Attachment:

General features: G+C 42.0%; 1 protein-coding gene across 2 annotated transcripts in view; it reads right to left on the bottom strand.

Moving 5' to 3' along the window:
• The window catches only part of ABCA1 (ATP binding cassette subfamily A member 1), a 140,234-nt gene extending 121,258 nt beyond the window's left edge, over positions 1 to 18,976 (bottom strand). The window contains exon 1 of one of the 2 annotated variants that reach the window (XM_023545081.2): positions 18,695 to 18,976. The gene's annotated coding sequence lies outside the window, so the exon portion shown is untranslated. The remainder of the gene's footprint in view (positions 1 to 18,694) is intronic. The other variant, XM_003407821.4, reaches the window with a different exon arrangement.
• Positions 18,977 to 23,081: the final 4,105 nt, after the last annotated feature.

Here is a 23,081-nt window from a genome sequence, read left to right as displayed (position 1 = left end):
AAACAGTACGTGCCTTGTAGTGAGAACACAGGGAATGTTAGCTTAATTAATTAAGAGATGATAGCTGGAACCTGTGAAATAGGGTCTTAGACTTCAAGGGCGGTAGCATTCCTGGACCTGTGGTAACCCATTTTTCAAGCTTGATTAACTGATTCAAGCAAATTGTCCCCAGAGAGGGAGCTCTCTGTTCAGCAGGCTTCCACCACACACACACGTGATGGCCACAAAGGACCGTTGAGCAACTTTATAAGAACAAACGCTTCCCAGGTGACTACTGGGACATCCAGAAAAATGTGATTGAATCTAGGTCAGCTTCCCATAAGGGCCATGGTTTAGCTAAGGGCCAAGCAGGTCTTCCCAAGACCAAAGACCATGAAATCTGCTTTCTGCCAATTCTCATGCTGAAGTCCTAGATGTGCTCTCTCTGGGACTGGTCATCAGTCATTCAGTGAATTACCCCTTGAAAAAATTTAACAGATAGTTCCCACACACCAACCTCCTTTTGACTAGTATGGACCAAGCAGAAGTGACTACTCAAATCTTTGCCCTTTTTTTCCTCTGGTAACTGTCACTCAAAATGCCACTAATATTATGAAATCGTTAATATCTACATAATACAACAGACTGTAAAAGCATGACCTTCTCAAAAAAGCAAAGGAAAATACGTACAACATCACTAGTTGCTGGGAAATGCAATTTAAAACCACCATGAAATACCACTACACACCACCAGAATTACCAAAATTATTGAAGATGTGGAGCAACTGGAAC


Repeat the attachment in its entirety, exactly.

General features: G+C 42.0%; 1 protein-coding gene across 2 annotated transcripts in view; it reads right to left on the bottom strand.

Moving 5' to 3' along the window:
• The window catches only part of ABCA1 (ATP binding cassette subfamily A member 1), a 140,234-nt gene extending 121,258 nt beyond the window's left edge, over positions 1 to 18,976 (bottom strand). The window contains exon 1 of one of the 2 annotated variants that reach the window (XM_023545081.2): positions 18,695 to 18,976. The gene's annotated coding sequence lies outside the window, so the exon portion shown is untranslated. The remainder of the gene's footprint in view (positions 1 to 18,694) is intronic. The other variant, XM_003407821.4, reaches the window with a different exon arrangement.
• Positions 18,977 to 23,081: the final 4,105 nt, after the last annotated feature.

Here is a 23,081-nt window from a genome sequence, read left to right as displayed (position 1 = left end):
AAACAGTACGTGCCTTGTAGTGAGAACACAGGGAATGTTAGCTTAATTAATTAAGAGATGATAGCTGGAACCTGTGAAATAGGGTCTTAGACTTCAAGGGCGGTAGCATTCCTGGACCTGTGGTAACCCATTTTTCAAGCTTGATTAACTGATTCAAGCAAATTGTCCCCAGAGAGGGAGCTCTCTGTTCAGCAGGCTTCCACCACACACACACGTGATGGCCACAAAGGACCGTTGAGCAACTTTATAAGAACAAACGCTTCCCAGGTGACTACTGGGACATCCAGAAAAATGTGATTGAATCTAGGTCAGCTTCCCATAAGGGCCATGGTTTAGCTAAGGGCCAAGCAGGTCTTCCCAAGACCAAAGACCATGAAATCTGCTTTCTGCCAATTCTCATGCTGAAGTCCTAGATGTGCTCTCTCTGGGACTGGTCATCAGTCATTCAGTGAATTACCCCTTGAAAAAATTTAACAGATAGTTCCCACACACCAACCTCCTTTTGACTAGTATGGACCAAGCAGAAGTGACTACTCAAATCTTTGCCCTTTTTTTCCTCTGGTAACTGTCACTCAAAATGCCACTAATATTATGAAATCGTTAATATCTACATAATACAACAGACTGTAAAAGCATGACCTTCTCAAAAAAGCAAAGGAAAATACGTACAACATCACTAGTTGCTGGGAAATGCAATTTAAAACCACCATGAAATACCACTACACACCACCAGAATTACCAAAATTATTGAAGATGTGGAGCAACTGGAAC